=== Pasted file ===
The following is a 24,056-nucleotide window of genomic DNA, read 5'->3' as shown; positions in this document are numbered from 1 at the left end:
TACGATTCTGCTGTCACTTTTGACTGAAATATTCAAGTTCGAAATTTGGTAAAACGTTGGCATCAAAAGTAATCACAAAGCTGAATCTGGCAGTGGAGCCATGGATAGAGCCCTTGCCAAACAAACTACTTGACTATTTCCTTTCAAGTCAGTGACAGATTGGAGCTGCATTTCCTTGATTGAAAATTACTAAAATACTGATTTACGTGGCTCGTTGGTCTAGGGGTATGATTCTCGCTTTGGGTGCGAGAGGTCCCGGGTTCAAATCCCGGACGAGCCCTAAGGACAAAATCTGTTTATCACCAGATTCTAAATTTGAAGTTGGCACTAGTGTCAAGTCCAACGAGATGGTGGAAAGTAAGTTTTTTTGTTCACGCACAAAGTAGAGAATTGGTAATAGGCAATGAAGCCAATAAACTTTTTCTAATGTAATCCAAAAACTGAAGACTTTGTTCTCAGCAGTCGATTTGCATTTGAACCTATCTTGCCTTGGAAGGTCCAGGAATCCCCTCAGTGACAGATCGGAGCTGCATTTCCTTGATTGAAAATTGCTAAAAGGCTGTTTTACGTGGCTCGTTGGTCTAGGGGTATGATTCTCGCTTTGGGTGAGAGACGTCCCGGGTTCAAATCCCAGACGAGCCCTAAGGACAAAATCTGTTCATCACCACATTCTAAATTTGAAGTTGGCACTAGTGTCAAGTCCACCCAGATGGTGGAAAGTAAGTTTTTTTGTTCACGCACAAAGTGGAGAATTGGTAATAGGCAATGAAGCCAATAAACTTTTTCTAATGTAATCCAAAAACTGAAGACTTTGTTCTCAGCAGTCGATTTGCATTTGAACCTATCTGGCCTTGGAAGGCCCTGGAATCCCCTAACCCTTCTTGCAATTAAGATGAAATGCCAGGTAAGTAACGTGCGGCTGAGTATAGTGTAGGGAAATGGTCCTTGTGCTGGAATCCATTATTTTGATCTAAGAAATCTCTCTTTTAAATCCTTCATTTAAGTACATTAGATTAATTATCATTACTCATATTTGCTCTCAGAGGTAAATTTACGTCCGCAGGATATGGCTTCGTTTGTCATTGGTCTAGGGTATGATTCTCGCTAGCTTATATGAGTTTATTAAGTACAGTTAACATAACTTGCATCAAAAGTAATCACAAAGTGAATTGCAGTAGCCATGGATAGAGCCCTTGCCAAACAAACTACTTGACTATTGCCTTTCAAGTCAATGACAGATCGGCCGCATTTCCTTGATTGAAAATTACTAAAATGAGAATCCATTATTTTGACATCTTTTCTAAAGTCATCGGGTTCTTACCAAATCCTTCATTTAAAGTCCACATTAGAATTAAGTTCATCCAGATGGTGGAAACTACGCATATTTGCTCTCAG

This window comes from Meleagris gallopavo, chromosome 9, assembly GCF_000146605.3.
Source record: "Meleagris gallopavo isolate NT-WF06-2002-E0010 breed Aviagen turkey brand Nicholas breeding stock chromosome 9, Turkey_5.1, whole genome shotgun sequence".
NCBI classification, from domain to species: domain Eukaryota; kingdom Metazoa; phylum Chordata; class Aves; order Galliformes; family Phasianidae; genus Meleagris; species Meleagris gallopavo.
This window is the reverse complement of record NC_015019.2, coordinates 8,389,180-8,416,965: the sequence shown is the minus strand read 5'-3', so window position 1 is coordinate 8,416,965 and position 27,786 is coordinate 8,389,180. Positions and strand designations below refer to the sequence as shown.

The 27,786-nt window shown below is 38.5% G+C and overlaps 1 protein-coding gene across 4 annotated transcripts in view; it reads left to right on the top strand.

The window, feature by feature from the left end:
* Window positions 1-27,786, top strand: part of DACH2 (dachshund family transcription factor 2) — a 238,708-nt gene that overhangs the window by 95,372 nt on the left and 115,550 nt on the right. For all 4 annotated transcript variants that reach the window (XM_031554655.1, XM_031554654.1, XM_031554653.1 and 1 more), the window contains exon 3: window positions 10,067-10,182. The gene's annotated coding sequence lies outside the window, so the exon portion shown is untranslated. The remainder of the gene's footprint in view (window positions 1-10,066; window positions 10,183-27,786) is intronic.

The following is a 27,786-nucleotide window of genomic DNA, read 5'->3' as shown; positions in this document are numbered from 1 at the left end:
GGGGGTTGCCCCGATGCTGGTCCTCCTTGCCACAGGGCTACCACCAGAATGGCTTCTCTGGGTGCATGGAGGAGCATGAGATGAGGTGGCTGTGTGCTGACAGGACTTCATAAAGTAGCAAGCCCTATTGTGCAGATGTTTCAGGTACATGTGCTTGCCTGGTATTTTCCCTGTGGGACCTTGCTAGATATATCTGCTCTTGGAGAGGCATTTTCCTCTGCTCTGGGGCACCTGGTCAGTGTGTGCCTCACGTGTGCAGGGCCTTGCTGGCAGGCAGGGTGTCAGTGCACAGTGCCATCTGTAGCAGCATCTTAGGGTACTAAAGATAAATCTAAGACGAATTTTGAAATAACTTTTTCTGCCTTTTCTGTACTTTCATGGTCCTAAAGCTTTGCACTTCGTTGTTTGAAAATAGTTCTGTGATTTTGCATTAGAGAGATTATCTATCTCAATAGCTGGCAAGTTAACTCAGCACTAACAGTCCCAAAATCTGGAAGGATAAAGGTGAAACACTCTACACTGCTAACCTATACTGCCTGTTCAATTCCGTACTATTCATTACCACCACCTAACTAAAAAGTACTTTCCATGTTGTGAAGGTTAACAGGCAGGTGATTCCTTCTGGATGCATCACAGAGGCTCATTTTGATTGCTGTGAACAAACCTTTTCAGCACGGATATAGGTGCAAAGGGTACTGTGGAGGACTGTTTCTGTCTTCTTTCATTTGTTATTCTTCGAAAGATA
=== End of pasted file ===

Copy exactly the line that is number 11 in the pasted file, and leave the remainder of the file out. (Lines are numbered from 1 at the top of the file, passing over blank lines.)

GGGGGTTGCCCCGATGCTGGTCCTCCTTGCCACAGGGCTACCACCAGAATGGCTTCTCTGGGTGCATGGAGGAGCATGAGATGAGGTGGCTGTGTGCTGACAGGACTTCATAAAGTAGCAAGCCCTATTGTGCAGATGTTTCAGGTACATGTGCTTGCCTGGTATTTTCCCTGTGGGACCTTGCTAGATATATCTGCTCTTGGAGAGGCATTTTCCTCTGCTCTGGGGCACCTGGTCAGTGTGTGCCTCACGTGTGCAGGGCCTTGCTGGCAGGCAGGGTGTCAGTGCACAGTGCCATCTGTAGCAGCATCTTAGGGTACTAAAGATAAATCTAAGACGAATTTTGAAATAACTTTTTCTGCCTTTTCTGTACTTTCATGGTCCTAAAGCTTTGCACTTCGTTGTTTGAAAATAGTTCTGTGATTTTGCATTAGAGAGATTATCTATCTCAATAGCTGGCAAGTTAACTCAGCACTAACAGTCCCAAAATCTGGAAGGATAAAGGTGAAACACTCTACACTGCTAACCTATACTGCCTGTTCAATTCCGTACTATTCATTACCACCACCTAACTAAAAAGTACTTTCCATGTTGTGAAGGTTAACAGGCAGGTGATTCCTTCTGGATGCATCACAGAGGCTCATTTTGATTGCTGTGAACAAACCTTTTCAGCACGGATATAGGTGCAAAGGGTACTGTGGAGGACTGTTTCTGTCTTCTTTCATTTGTTATTCTTCGAAAGATA